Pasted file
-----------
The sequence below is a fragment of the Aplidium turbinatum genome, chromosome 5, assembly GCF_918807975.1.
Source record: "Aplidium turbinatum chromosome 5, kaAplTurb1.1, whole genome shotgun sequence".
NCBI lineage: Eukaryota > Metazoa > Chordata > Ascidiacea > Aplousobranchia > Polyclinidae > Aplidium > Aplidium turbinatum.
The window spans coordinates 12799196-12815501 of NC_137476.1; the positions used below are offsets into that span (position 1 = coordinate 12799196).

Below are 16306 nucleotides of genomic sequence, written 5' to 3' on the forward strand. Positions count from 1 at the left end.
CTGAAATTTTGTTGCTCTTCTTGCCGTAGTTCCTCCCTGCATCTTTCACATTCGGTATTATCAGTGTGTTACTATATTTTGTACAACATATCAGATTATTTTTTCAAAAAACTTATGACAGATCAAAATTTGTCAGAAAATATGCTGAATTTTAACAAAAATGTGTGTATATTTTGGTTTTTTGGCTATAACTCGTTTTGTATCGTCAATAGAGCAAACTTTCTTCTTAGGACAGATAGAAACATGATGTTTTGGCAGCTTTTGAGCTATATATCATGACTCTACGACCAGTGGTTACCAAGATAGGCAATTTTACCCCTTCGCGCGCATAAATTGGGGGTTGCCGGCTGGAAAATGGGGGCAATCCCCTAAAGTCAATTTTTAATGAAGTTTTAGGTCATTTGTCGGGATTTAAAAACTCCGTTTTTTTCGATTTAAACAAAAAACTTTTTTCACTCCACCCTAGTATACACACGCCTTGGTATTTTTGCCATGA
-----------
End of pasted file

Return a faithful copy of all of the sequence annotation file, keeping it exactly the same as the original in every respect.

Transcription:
The sequence below is a fragment of the Aplidium turbinatum genome, chromosome 5, assembly GCF_918807975.1.
Source record: "Aplidium turbinatum chromosome 5, kaAplTurb1.1, whole genome shotgun sequence".
NCBI lineage: Eukaryota > Metazoa > Chordata > Ascidiacea > Aplousobranchia > Polyclinidae > Aplidium > Aplidium turbinatum.
The window spans coordinates 12799196-12815501 of NC_137476.1; the positions used below are offsets into that span (position 1 = coordinate 12799196).

Below are 16306 nucleotides of genomic sequence, written 5' to 3' on the forward strand. Positions count from 1 at the left end.
CTGAAATTTTGTTGCTCTTCTTGCCGTAGTTCCTCCCTGCATCTTTCACATTCGGTATTATCAGTGTGTTACTATATTTTGTACAACATATCAGATTATTTTTTCAAAAAACTTATGACAGATCAAAATTTGTCAGAAAATATGCTGAATTTTAACAAAAATGTGTGTATATTTTGGTTTTTTGGCTATAACTCGTTTTGTATCGTCAATAGAGCAAACTTTCTTCTTAGGACAGATAGAAACATGATGTTTTGGCAGCTTTTGAGCTATATATCATGACTCTACGACCAGTGGTTACCAAGATAGGCAATTTTACCCCTTCGCGCGCATAAATTGGGGGTTGCCGGCTGGAAAATGGGGGCAATCCCCTAAAGTCAATTTTTAATGAAGTTTTAGGTCATTTGTCGGGATTTAAAAACTCCGTTTTTTTCGATTTAAACAAAAAACTTTTTTCACTCCACCCTAGTATACACACGCCTTGGTATTTTTGCCATGA